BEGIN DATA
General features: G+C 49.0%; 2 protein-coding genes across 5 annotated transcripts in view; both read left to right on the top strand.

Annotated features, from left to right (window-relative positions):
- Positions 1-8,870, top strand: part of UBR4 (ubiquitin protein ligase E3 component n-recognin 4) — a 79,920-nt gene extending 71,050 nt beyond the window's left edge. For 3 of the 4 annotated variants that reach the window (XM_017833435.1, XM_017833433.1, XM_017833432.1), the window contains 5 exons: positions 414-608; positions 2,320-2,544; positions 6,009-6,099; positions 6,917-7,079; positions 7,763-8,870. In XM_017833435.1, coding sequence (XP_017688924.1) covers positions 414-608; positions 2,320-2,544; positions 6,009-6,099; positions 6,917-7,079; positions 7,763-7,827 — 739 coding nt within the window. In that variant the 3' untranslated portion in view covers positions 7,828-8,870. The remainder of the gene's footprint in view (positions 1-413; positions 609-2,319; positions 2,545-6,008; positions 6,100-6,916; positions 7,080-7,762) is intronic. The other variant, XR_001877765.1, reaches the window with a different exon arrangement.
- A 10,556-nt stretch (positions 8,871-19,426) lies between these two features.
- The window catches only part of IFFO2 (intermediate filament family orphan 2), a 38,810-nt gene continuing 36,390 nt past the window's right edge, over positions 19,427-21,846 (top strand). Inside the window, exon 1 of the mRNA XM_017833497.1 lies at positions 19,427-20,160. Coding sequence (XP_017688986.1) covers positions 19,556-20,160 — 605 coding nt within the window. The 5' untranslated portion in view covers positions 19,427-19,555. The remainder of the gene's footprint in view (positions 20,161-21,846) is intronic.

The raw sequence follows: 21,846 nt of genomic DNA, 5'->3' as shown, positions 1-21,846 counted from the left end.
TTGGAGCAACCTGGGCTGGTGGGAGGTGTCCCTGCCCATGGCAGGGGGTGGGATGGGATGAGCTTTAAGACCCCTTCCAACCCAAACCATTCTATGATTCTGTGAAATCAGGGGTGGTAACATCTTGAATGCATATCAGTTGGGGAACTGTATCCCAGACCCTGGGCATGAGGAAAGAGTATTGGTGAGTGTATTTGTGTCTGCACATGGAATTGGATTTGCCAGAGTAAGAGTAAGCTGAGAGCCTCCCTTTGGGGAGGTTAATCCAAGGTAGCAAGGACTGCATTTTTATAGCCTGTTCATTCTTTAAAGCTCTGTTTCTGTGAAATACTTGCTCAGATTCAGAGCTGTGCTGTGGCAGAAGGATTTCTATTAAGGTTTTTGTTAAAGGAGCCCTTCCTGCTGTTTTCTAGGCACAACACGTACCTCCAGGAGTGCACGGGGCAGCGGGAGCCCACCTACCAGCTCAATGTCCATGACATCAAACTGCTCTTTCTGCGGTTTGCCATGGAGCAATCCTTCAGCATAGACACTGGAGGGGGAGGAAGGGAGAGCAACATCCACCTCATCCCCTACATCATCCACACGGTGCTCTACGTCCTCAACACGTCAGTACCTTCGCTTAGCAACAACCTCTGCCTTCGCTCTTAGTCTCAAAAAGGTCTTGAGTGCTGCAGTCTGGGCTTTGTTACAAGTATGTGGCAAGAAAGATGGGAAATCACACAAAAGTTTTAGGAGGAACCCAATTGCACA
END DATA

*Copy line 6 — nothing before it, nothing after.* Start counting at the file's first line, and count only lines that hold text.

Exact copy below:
The raw sequence follows: 21,846 nt of genomic DNA, 5'->3' as shown, positions 1-21,846 counted from the left end.